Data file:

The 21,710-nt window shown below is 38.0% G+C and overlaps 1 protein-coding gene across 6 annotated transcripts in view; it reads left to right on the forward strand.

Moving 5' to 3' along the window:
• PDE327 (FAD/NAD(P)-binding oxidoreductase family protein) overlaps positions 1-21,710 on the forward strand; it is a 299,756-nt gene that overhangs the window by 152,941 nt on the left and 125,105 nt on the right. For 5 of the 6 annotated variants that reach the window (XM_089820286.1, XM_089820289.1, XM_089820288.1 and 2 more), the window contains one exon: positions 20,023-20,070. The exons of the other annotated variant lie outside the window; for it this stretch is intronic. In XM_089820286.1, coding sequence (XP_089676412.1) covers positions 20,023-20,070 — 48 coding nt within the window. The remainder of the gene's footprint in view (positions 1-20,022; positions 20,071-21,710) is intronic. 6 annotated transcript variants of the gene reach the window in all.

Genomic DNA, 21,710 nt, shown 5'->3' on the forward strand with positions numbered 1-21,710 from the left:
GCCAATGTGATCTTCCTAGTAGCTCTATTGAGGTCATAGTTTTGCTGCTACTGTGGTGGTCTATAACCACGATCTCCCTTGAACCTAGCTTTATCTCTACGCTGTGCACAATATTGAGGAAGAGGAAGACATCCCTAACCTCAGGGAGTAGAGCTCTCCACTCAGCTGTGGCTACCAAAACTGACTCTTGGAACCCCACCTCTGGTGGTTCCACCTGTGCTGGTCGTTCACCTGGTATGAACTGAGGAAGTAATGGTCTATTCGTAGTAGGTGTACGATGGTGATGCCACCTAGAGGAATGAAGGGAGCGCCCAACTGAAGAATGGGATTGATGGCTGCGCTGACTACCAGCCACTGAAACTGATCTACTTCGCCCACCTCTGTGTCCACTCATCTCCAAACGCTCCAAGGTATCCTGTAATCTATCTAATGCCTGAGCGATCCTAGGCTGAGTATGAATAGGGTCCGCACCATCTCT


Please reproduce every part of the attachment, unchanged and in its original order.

The 21,710-nt window shown below is 38.0% G+C and overlaps 1 protein-coding gene across 6 annotated transcripts in view; it reads left to right on the forward strand.

Moving 5' to 3' along the window:
• PDE327 (FAD/NAD(P)-binding oxidoreductase family protein) overlaps positions 1-21,710 on the forward strand; it is a 299,756-nt gene that overhangs the window by 152,941 nt on the left and 125,105 nt on the right. For 5 of the 6 annotated variants that reach the window (XM_089820286.1, XM_089820289.1, XM_089820288.1 and 2 more), the window contains one exon: positions 20,023-20,070. The exons of the other annotated variant lie outside the window; for it this stretch is intronic. In XM_089820286.1, coding sequence (XP_089676412.1) covers positions 20,023-20,070 — 48 coding nt within the window. The remainder of the gene's footprint in view (positions 1-20,022; positions 20,071-21,710) is intronic. 6 annotated transcript variants of the gene reach the window in all.

Genomic DNA, 21,710 nt, shown 5'->3' on the forward strand with positions numbered 1-21,710 from the left:
GCCAATGTGATCTTCCTAGTAGCTCTATTGAGGTCATAGTTTTGCTGCTACTGTGGTGGTCTATAACCACGATCTCCCTTGAACCTAGCTTTATCTCTACGCTGTGCACAATATTGAGGAAGAGGAAGACATCCCTAACCTCAGGGAGTAGAGCTCTCCACTCAGCTGTGGCTACCAAAACTGACTCTTGGAACCCCACCTCTGGTGGTTCCACCTGTGCTGGTCGTTCACCTGGTATGAACTGAGGAAGTAATGGTCTATTCGTAGTAGGTGTACGATGGTGATGCCACCTAGAGGAATGAAGGGAGCGCCCAACTGAAGAATGGGATTGATGGCTGCGCTGACTACCAGCCACTGAAACTGATCTACTTCGCCCACCTCTGTGTCCACTCATCTCCAAACGCTCCAAGGTATCCTGTAATCTATCTAATGCCTGAGCGATCCTAGGCTGAGTATGAATAGGGTCCGCACCATCTCT